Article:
By David DeFranza, TreeHugger
For millions of years, flowers have dotted the landscape. Their simple manipulative evolutionary innovation—using color and scent to trick insects and animals into doing their bidding—has persisted and proven to be highly effective. Today, flowering plants are among the most diverse classes of life on the planet.
Far from the garden varieties, these massive flowers show just how far the adaptations have been pushed.
Among all of the large flowers, Rafflesia arnoldi produces the largest single bloom. Native to rainforests of Indonesia and Malaysia, the flower can be up to three feet in diameter and has weighed in at more than 24 pounds.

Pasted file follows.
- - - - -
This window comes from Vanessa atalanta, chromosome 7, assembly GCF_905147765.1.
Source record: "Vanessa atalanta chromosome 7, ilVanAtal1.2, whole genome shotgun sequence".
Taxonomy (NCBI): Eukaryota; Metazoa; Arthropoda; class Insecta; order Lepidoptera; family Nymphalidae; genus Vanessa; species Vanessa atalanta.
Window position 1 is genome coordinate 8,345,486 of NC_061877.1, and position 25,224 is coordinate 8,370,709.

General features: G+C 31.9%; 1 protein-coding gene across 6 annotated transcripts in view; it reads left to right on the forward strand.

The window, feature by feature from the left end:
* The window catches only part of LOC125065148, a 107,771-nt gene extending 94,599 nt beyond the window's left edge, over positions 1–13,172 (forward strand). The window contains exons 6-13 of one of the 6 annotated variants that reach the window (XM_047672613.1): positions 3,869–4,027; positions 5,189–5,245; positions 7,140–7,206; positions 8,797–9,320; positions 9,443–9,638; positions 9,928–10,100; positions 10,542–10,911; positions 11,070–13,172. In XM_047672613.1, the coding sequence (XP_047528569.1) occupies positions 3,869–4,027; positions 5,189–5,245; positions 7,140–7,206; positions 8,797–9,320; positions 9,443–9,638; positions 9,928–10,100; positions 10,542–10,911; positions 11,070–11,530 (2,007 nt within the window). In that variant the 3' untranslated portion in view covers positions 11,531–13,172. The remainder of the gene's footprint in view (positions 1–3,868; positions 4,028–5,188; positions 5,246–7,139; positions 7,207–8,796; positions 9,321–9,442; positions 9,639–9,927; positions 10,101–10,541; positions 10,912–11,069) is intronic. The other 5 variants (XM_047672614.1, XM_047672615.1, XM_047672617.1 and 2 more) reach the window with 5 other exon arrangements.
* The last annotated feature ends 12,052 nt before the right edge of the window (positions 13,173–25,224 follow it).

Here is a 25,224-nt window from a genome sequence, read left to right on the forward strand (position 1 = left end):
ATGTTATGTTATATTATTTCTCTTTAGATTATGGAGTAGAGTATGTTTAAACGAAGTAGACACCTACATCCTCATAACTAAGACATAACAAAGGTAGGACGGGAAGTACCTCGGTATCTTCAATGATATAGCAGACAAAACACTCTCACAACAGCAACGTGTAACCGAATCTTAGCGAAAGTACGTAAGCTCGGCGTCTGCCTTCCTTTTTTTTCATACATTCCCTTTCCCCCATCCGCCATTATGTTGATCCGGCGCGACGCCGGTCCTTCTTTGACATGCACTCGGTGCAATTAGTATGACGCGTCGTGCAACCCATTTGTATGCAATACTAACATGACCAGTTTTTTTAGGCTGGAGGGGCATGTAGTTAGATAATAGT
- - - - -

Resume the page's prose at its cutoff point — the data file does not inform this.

More than its size, however, Rafflesia is known for its scent. Dubbed the “corpse flower,” the large bloom reeks of rotting meat—an adaptation it has developed to attract the flies that help pollinate the plant.
The unusual flower only grows on the tendrils of the Tetrastigma vine, which in turn only grows in pristine rainforest—meaning Rafflesia arnoldii‘s habitat is rapidly disappearing.